Hydrogen fuel cells have been the next-decade solution for the auto industries' pollution problems for three decades and change. With their ability to make electricity from hydrogen with no byproduct but water vapor, most automakers have built prototype vehicles, and a few have offered limited sales — albeit at high prices and with tightly controlled markets.
At the Los Angeles Auto Show, Hyundai revealed its foray into the hydrogen market, unveiling a fuel-cell powered Tucson that it will lease to Californians starting early next year. The hook: For $2,999 down and $499 a month, Hyundai will offer a car with the fuel supplied for free.
While the benefits of fuel cells seem evident, the drawbacks have proven formidable. Start with the lack of hydrogen filling stations, or a robust hydrogen supply network. Then there's the need to keep hydrogen stored in 10,000-psi pressurized tanks to gather enough for a reasonable range in a vehicle.
And the idea that fuel cell cars offer more environmental benefits that electric cars has its share of critics, who note that most hydrogen for sale comes from natural gas — not the cleanest source of energy. Many studies have tried to suss out the answer of which fuel offers the lowest carbon production; when electricity comes from renewable resources, it has an edge, but in much of the country all that juice comes from burning coal.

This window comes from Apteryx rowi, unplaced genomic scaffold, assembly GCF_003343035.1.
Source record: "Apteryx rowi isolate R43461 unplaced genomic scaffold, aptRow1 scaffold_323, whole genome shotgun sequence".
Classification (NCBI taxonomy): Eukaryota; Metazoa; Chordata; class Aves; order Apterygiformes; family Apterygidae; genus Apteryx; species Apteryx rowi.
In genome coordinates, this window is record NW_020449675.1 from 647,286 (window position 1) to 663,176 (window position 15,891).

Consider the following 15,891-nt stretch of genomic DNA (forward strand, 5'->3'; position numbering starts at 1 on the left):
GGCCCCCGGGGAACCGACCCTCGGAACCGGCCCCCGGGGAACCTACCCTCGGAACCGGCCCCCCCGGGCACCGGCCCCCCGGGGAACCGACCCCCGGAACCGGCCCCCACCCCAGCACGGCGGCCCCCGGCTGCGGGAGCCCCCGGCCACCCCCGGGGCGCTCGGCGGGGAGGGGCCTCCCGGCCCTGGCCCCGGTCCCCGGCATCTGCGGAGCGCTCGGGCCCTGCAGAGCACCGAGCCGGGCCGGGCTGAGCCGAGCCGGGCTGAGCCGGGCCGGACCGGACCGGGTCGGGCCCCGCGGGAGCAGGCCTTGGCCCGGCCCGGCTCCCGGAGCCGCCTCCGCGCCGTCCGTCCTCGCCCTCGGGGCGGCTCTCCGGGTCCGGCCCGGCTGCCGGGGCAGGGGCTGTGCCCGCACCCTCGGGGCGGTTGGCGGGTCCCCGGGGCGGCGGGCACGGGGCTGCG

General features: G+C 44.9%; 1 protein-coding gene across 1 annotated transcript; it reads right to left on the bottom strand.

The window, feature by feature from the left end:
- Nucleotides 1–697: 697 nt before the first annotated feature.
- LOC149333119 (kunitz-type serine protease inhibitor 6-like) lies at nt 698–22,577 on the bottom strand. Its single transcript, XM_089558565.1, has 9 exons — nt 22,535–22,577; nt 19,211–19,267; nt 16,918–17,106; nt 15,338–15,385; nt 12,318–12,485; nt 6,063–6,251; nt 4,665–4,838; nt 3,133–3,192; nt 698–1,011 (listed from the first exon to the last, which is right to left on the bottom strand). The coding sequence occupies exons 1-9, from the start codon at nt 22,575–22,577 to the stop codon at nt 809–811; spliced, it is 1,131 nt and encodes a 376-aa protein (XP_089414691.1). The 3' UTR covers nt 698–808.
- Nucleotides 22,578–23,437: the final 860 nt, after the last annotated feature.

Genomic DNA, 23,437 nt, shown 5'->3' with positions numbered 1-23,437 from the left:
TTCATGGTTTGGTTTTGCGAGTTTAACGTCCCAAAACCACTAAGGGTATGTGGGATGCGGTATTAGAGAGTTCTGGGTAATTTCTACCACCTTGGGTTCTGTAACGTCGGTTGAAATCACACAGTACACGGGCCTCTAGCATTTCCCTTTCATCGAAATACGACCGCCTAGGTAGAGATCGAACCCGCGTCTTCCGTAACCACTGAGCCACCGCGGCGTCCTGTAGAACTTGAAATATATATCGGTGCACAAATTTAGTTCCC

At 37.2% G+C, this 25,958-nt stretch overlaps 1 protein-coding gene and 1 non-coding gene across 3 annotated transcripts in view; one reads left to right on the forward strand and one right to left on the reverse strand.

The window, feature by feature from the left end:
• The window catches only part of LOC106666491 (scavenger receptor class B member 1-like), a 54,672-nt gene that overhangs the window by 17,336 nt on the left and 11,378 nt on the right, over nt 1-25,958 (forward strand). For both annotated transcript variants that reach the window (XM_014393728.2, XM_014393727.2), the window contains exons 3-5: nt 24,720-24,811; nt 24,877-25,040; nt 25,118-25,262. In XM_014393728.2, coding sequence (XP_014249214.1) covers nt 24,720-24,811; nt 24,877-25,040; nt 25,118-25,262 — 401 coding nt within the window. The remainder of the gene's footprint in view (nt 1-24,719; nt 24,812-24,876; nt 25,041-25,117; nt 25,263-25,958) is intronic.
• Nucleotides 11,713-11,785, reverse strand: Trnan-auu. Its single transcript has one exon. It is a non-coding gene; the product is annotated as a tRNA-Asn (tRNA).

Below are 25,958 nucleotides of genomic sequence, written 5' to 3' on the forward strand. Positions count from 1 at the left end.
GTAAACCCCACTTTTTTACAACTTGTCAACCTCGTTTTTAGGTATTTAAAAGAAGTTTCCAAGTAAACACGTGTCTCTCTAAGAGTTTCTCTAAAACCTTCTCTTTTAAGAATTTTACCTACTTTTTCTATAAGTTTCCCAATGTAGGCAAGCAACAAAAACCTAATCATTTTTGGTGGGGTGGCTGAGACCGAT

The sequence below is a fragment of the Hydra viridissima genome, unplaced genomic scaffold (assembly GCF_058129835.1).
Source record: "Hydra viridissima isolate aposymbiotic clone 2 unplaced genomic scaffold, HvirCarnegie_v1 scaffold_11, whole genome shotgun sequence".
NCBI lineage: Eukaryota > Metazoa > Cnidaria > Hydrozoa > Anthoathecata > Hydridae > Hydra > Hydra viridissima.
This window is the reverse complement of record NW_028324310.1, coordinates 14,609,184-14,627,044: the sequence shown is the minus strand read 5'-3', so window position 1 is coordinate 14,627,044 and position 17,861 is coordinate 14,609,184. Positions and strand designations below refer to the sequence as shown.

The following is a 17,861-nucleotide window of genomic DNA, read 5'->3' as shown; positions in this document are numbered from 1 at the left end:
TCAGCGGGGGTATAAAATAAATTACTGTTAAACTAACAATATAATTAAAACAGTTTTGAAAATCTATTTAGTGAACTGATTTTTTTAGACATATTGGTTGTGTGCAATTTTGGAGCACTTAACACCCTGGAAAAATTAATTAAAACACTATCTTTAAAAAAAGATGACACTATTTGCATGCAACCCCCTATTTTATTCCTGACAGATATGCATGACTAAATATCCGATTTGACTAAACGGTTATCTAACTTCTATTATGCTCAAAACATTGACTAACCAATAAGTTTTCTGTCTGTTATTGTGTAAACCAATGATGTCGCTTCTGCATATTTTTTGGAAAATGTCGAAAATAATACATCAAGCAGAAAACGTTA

Regardless, automakers press forward, with Honda and Toyota both announcing fuel-cell building plans. At this point, the fuel cell stack takes less space than a gas engine, makes less noise and can often push a vehicle up to 300 miles. All those stats hold true for the hydrogen Tucson, and Hyundai adds that the refueling only takes 10 minutes.
California law requires Hyundai to offer some kind of zero-emission vehicle, and even at $499 a month, demand for the Tucson will be small. But the company may be onto something; if getting buyers accustomed to the technology requires free fueling, making them happy could open some opportunities. Imagine how many cars a dealer could sell if its customers had to come back for refueling a few times a week.